Objectives: The primary objective of our study is to quantify the impact of SAP on business cycles for Pakistan economy by using time series data from 1974-2016.
Methods: The selected variables has been divided into three groups of variables specifically GDP’s expenditure components, real variables, and nominal variables. In this study, whole time period is distributed in two sub periods i.e. 1974-1988 and 1989-2016. Hodrick and Prescott filter has been used for the extraction of cyclical component from the time series while for measuring the volatility, persistence and co-movements of the selected variables, standard deviation, correlation coefficient and first order correlation coefficient has been used respectively.
Results: Results of the study reveals that volatility of almost all the selected macroeconomic variables has increased after the implementation of SAP. Volatility of GDP, reference variable, has increased from 1.31 to 1.34. Similarly, terms of trade was found the most volatile series amongst all the variables during post-SAP period, with volatility of 4.25.
Conclusions: The findings suggest that SAP implemented during the period of 1988 adversely affected the economy and has not contributed in stabilizing and structuring the economy rather it exaggerated the volatility and economic fluctuations in Pakistan. Government of Pakistan and policymakers should continue to implement sound fiscal and monetary policies to reduce government budgetary deficit, as this decrease would release resources to develop physical as well as financial infrastructures to be capable to promote stability at macro level.

Drinking suitability assessment of treated and untreated ground water used in Bahawalpur City of Pakistan
Asad Ali Khan, Kinza Khan, Sana Arshad and Waqar Arshad

Journal of Geography and Social Sciences, 2020, 2(1), 63-77.

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Background: Availability and supply of clean drinking water is essential for healthiness of the people. Bahawalpur is amongst the rapidly growing cities of Pakistan. Underground water table is declining and contamination in water is increasing over time. The city is dependent upon ground water, whereas the availability of safe drinking water is becoming a major challenge for both government and city dwellers.
Objectives: The basic objectives of the study were to provide a precise assessment of the drinking suitability of treated and untreated ground water used in Bahawalpur city and to point out appropriate drinking water areas.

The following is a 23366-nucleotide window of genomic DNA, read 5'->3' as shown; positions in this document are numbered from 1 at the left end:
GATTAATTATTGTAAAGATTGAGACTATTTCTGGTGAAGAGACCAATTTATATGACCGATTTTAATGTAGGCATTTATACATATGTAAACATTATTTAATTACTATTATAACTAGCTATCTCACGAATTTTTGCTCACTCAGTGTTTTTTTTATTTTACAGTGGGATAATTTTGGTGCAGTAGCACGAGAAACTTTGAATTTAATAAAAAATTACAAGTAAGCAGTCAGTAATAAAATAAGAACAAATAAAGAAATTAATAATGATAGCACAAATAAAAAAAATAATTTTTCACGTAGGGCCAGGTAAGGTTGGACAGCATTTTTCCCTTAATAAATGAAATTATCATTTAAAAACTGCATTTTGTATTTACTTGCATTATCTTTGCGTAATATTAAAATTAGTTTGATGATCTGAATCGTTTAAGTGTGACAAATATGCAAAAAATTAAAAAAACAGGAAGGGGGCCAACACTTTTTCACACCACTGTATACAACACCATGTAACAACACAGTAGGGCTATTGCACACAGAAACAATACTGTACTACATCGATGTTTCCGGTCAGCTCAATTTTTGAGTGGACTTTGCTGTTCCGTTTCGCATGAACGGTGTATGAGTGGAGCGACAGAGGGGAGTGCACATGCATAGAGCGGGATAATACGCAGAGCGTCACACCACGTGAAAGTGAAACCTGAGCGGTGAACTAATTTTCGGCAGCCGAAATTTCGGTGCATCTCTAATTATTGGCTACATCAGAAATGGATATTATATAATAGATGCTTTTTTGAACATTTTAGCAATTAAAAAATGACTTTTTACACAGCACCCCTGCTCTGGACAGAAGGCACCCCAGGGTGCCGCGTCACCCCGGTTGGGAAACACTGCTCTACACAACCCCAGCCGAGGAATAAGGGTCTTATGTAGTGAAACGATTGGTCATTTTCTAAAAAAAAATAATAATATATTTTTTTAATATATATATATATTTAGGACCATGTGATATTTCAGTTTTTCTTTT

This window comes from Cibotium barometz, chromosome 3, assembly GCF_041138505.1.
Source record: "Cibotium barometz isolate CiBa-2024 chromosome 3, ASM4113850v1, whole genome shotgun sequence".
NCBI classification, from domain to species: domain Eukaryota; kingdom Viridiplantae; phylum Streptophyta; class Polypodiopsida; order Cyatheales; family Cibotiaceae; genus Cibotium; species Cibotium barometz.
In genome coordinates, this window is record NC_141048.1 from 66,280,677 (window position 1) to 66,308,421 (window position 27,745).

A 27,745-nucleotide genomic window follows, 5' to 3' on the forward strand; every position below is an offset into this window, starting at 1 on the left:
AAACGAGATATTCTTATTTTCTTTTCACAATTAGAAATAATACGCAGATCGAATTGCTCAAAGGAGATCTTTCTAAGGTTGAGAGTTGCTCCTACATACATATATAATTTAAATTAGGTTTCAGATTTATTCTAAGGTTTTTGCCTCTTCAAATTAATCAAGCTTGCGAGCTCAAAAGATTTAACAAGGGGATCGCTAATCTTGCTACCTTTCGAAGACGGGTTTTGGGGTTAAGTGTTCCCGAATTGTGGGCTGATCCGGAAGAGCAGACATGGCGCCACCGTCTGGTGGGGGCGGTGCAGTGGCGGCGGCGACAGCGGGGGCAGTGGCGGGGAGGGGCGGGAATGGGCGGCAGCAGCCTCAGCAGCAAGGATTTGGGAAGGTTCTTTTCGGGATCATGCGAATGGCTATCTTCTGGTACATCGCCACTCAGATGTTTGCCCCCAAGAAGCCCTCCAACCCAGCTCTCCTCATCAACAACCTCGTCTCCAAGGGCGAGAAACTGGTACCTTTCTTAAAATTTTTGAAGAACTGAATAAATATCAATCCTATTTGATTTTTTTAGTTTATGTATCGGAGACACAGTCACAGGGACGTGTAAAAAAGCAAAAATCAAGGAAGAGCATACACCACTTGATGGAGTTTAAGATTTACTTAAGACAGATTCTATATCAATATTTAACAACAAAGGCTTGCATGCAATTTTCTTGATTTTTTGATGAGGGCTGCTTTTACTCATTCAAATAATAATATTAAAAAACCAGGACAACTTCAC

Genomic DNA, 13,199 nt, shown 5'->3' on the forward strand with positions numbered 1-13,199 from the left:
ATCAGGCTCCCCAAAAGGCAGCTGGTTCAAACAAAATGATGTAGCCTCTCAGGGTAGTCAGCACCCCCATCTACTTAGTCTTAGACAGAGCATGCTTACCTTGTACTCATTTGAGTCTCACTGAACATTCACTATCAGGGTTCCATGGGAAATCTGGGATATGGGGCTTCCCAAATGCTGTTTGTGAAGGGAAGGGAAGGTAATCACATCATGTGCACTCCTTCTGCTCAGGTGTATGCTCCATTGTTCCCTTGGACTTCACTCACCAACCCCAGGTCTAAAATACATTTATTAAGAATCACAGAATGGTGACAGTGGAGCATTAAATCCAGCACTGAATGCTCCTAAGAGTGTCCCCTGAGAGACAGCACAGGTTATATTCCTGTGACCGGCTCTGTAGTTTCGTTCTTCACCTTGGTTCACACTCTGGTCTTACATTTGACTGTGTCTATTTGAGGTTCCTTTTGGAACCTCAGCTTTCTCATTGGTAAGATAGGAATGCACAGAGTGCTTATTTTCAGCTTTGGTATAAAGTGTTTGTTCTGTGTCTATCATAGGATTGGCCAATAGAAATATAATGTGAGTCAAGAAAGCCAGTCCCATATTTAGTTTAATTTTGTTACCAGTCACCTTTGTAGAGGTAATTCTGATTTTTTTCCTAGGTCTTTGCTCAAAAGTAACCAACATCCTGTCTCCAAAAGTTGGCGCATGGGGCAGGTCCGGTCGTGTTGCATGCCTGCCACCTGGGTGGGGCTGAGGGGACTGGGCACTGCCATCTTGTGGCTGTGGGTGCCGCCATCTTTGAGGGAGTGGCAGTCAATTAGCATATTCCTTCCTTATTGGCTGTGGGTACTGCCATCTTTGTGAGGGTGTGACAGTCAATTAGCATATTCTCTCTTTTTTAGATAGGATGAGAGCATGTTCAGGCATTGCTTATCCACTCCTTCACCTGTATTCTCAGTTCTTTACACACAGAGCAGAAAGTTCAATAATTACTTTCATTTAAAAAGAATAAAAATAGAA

Methods: Drinking water samples were obtained from 26 water filtration plants installed by the government in Bahawalpur City of Punjab Province. At the same time, samples of un-filtered ground water were also collected from the supply sources of filtration plants and houses located nearest to the filtration plants. The collected samples were tested from the labs of Pakistan Council of Research in Water Resources and Public Health Engineering Department.
Results: Results show that assessed parameters of only 7.7% samples of unfiltered ground water fall within permissible limits for drinking and 92.3% samples deviate from WHO standards. Results were compared with the international standards for drinking water suitability set by WHO. Thus, unfiltered ground water of most of the areas of Bahawalpur City is unhealthy and not suitable for drinking. Whilst the assessed parameters of 65.4% of the samples of filtered ground water fall within the permissible limits of WHO and are found suitable to be used for drinking purpose.
Conclusions: This study concluded that the use of untreated ground water in Bahawalpur City is un-healthy. Thus, more filtration plants are required to be installed and properly managed to provide safe drinking water to the masses.

Identifying coverage bottlenecks in the Maternal, Neonatal and Child Health Care Services in Pangur District Pakistan
Sumera Naseem, Sanaullah Panezai, Shahab E Saqib

Journal of Geography and Social Sciences, 2020, 2(1), 78-92.

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Background: Ensuring access to Maternal, Neonatal and Child Health (MNCH) services is of great importance for the life of pregnant women and newborns.
Objectives: This study is aimed to identify coverage bottlenecks in MNCH services at PHC facilities in Panjgur District, Balochistan province, Pakistan.
Methods: Tanahashi Model of Health Services with six coverage stages was used for identifying bottlenecks in MNCH services. Through two-stage sampling, the data were collected from 262 married women of reproductive age 15-49 in the catchment areas of eight selected PHC facilities. Descriptive statistics were used to measure the coverage bottlenecks.
Results: The findings indicated that almost two-third (64.9%) of women were 20-34 years old. Out of the total, more than half (58%) were housewives and 34% were illiterate. Two-fifth of respondents belonged to the lower-middle income group. The findings of this study indicated major coverage bottlenecks in the availability, acceptability, contact and effective coverage. For availability coverage, the unavailability of lady medical officers, essential medicine, and delivery services were the major bottlenecks. In the case of acceptability coverage, seeking
permission to access MNCH services and non-responsiveness of staff were important bottlenecks. Similarly, major bottlenecks were also found in the contact coverage. This study also confirmed bottlenecks in effective coverage: insufficient general check-up for MNCH services, shortage of human resource, insufficient laboratory services, almost non-existing delivery services, lack of health education and less service timing of PHC facilities.
Conclusions: The poorly managed MNCH services in Panjgur District have adverse implications for the life of pregnant women and newborns. Integrated actions are needed for revamping the MNCH services delivery strategies at district level and ensuring availability of skilled birth attendants, particularly the lady medical officers, provision of essential medicines, improving laboratories at PHC facilities, taking serious initiatives for ensuring delivery services at the PHC facilities.